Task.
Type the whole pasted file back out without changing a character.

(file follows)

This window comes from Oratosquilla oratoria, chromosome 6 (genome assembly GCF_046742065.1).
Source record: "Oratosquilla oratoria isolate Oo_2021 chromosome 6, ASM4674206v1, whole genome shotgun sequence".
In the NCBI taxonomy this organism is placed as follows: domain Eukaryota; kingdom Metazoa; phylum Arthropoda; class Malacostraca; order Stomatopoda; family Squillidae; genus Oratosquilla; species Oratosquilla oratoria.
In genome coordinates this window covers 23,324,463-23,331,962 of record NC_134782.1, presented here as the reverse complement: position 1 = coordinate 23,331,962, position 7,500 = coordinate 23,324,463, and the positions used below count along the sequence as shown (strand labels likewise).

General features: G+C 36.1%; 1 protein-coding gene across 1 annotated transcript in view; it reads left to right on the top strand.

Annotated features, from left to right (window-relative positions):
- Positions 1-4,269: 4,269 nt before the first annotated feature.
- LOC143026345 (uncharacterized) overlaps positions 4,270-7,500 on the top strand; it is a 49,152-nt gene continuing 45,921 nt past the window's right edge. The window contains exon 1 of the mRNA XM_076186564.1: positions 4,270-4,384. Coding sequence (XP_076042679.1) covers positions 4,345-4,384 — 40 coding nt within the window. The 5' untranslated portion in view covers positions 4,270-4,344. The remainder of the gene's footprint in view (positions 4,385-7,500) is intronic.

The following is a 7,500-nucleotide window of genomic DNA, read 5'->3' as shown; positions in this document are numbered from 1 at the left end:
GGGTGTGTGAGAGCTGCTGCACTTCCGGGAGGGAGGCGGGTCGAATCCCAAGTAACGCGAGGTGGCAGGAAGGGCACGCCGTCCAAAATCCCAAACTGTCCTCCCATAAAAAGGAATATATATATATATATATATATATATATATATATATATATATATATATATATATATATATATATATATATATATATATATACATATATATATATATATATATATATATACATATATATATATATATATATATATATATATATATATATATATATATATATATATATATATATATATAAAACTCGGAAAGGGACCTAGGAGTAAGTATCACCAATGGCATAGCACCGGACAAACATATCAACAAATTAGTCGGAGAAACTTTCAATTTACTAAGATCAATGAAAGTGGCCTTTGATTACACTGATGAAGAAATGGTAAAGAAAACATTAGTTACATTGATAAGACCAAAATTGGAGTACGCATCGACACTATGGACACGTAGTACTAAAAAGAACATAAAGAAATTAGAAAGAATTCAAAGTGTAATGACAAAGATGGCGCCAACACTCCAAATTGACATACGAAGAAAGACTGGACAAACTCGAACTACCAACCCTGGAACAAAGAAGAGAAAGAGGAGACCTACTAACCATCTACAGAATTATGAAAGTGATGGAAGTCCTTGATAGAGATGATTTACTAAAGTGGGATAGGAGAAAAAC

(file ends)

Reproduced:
This window comes from Oratosquilla oratoria, chromosome 6 (genome assembly GCF_046742065.1).
Source record: "Oratosquilla oratoria isolate Oo_2021 chromosome 6, ASM4674206v1, whole genome shotgun sequence".
In the NCBI taxonomy this organism is placed as follows: domain Eukaryota; kingdom Metazoa; phylum Arthropoda; class Malacostraca; order Stomatopoda; family Squillidae; genus Oratosquilla; species Oratosquilla oratoria.
In genome coordinates this window covers 23,324,463-23,331,962 of record NC_134782.1, presented here as the reverse complement: position 1 = coordinate 23,331,962, position 7,500 = coordinate 23,324,463, and the positions used below count along the sequence as shown (strand labels likewise).

General features: G+C 36.1%; 1 protein-coding gene across 1 annotated transcript in view; it reads left to right on the top strand.

Annotated features, from left to right (window-relative positions):
- Positions 1-4,269: 4,269 nt before the first annotated feature.
- LOC143026345 (uncharacterized) overlaps positions 4,270-7,500 on the top strand; it is a 49,152-nt gene continuing 45,921 nt past the window's right edge. The window contains exon 1 of the mRNA XM_076186564.1: positions 4,270-4,384. Coding sequence (XP_076042679.1) covers positions 4,345-4,384 — 40 coding nt within the window. The 5' untranslated portion in view covers positions 4,270-4,344. The remainder of the gene's footprint in view (positions 4,385-7,500) is intronic.

The following is a 7,500-nucleotide window of genomic DNA, read 5'->3' as shown; positions in this document are numbered from 1 at the left end:
GGGTGTGTGAGAGCTGCTGCACTTCCGGGAGGGAGGCGGGTCGAATCCCAAGTAACGCGAGGTGGCAGGAAGGGCACGCCGTCCAAAATCCCAAACTGTCCTCCCATAAAAAGGAATATATATATATATATATATATATATATATATATATATATATATATATATATATATATATATATATATATATATATATATACATATATATATATATATATATATATATACATATATATATATATATATATATATATATATATATATATATATATATATATATATATATATATATATAAAACTCGGAAAGGGACCTAGGAGTAAGTATCACCAATGGCATAGCACCGGACAAACATATCAACAAATTAGTCGGAGAAACTTTCAATTTACTAAGATCAATGAAAGTGGCCTTTGATTACACTGATGAAGAAATGGTAAAGAAAACATTAGTTACATTGATAAGACCAAAATTGGAGTACGCATCGACACTATGGACACGTAGTACTAAAAAGAACATAAAGAAATTAGAAAGAATTCAAAGTGTAATGACAAAGATGGCGCCAACACTCCAAATTGACATACGAAGAAAGACTGGACAAACTCGAACTACCAACCCTGGAACAAAGAAGAGAAAGAGGAGACCTACTAACCATCTACAGAATTATGAAAGTGATGGAAGTCCTTGATAGAGATGATTTACTAAAGTGGGATAGGAGAAAAAC